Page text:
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The Pitfalls of Testing in Public Schools in the United States

"Stressting" in American Schools

The following paragraph is a representation of numerous classes I have taught over the last several years in a local high school and elementary school.  The initials are only for reference and have no direct correlation to any actual students.  The characterizations, on the other hand, are actual kids with no embellishment.

On testing day, "L", my most insightful math student, forgot to take his anti-depressant and anxiety pills. (Guess what happened when I announced the 8-minute time limit.) The parents of “S” are locked in a bitter and divisive custody battle. (Just do the math. No, I can't help you. It's a test. Yes, I know your two baby stepsisters may be moving out of state.) "E" has the maturity of a second grader yet his guardians won't sign the papers for testing. "J, K, L, and M" are all identified with IEP’s and getting special ed support, but not on this test. (Here, take the same test as everyone else and no, I can't help you.) "O" gets virtually NO support from home (unless it's basketball-related.) She struggles to complete assignments but is actually quite capable. And "N" spent the whole time looking around the room wondering what everybody else was doing.

When I look at the pretty charts the test site gives me, I realize I could have made the same charts without the tests and with some colored pencils.  Nearly any teacher who works with their students on a daily basis regardless of years of experience is capable of predicting within a few percentage points how their students will do.  The difference is that we factor in the test anxiety, family strife and personality “disorders” of our students.  We constantly adjust and evaluate our instructional techniques. Computers don’t.  So why do we continue down this path?  Simple answer: somebody in government has decided that testing will improve student performance.  My premise is that teaching is what improves student performance.  Testing time takes away from teaching time, plain and simple.

In many districts across the nation, formal testing now takes hours out of instruction from kindergarten through ninth grade.  “Phonological Awareness Literacy Screening”  (PALS) is the latest travesty foisted upon our schools in Wisconsin.  It is no “pal” to any five year old or their teacher.  It requires one-on-one testing that takes twenty to thirty minutes per child.  That may not sound like much but multiply that by 28 kids and it totals hours that a trained teacher is not instructing his or her students.  Further, multiply that by three, as in three times a year that this is forced on children, and it totals weeks!   One K teacher colleague stated that it  totals 12 weeks in one school year in which the lead professional in a classroom is sitting in the hall testing one of the students.  In case you have forgotten, we hold classes for a total of 36 weeks.  That is one-third of the school year during which the teacher is distracted by testing.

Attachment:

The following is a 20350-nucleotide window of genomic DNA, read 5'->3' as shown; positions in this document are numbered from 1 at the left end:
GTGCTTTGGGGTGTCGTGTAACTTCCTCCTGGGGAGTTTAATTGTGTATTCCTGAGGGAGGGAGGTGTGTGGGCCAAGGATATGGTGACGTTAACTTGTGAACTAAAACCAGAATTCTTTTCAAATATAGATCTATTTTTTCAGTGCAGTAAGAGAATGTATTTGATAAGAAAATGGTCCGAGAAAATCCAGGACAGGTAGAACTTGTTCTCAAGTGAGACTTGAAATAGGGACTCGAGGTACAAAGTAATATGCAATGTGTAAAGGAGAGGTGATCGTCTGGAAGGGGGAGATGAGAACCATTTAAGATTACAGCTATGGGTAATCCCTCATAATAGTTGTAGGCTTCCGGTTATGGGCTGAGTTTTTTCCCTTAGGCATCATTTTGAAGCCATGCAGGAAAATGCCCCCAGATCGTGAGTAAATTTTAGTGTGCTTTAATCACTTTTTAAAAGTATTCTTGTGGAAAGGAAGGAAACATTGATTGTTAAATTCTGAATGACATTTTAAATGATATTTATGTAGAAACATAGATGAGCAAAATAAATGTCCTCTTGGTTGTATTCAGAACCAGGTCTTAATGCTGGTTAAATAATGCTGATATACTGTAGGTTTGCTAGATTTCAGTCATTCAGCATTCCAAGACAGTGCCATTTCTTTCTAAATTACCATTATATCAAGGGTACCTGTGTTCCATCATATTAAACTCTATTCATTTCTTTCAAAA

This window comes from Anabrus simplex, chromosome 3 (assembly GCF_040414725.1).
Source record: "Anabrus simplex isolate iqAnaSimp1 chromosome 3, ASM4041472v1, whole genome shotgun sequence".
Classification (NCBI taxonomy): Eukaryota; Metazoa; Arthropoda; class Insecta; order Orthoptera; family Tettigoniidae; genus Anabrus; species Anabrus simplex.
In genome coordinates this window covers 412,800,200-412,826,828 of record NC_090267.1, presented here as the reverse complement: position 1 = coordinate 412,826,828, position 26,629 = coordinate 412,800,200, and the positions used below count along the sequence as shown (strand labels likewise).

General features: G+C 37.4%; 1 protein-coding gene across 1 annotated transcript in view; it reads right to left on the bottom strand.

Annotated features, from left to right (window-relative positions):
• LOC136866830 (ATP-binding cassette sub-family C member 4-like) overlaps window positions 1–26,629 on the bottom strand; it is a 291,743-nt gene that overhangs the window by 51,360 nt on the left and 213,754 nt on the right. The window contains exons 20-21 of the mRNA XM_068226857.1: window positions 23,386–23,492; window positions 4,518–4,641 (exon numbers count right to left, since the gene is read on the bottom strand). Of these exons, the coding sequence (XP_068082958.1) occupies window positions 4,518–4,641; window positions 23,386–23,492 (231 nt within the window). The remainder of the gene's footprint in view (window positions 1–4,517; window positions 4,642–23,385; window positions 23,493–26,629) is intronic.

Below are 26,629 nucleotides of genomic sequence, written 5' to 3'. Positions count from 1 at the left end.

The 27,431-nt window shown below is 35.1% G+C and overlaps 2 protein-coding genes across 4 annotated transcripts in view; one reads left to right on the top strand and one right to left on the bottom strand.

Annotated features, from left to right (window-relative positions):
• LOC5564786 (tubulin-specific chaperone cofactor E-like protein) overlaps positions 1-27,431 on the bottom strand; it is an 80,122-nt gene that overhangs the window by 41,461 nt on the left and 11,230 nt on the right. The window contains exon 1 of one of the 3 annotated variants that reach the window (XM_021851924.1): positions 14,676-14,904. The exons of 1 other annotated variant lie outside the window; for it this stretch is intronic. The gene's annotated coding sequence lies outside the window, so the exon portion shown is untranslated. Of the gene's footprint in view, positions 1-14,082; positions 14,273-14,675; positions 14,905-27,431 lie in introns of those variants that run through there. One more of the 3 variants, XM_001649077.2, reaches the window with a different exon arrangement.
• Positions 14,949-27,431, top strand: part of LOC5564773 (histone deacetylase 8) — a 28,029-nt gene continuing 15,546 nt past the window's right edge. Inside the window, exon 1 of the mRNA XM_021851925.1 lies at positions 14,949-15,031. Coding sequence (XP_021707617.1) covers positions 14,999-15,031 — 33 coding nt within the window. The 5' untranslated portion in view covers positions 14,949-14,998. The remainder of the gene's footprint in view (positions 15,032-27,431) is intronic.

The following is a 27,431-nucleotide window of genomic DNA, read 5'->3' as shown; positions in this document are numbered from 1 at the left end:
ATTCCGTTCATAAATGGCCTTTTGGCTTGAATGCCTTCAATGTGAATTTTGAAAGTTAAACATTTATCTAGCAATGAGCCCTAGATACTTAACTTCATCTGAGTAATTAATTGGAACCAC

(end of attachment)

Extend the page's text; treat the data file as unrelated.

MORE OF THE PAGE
All of this is to collect data on our schools and students.  It does not further or enhance instruction.  As I mentioned earlier, any teacher worth their salt can predict with pretty good accuracy the capabilities and needs of their students.  I write of Kindergarten.  It just gets worse as the kids get older.  A typical fifth grade student  will spend 360 minutes a year in front of a computer taking the MAP test. AIMSWeb testing is a combination of pencil and paper tests and one-on-one tests that eats up at least 30 minutes times three of instruction time (pencil and paper) plus three hours times three of one-on-one time during which the remainder of the class is busy with “busy work” so that they are quiet for the teacher and test subject.  Throw in the WKCE tests (hours!) and (are you keeping track?) fifth graders lose weeks of teacher-guided instructional time.  One more little “bonus” is that the checking and recording of the AIMSWeb paper tests require hours for each teacher to score and record into the system.  There is no time during the school day for this to take place.  It happens on weekends and evenings, time better spent lesson planning or, heaven forbid, allowing a teacher to spend time with their family and friends.  Of course, most elementary teachers spend hours outside of the school day already checking papers and planning.  THAT is what directs instruction.  “Instruction”,  you know that thing for which we don’t have much time anymore?

To be continued.  Discuss among yourselves and feel free to provide feedback.  I have a thick skin (but I really don’t have time for teacher hating comments so please keep them constructive).  As I tell my students, “If you don’t have anything nice (or constructive) to say, then don’t say anything.”

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Bottom Line February 13, 2013 at 04:21 AM
The fact that Ron has not responded speaks volumes.
C. Sanders February 13, 2013 at 04:23 AM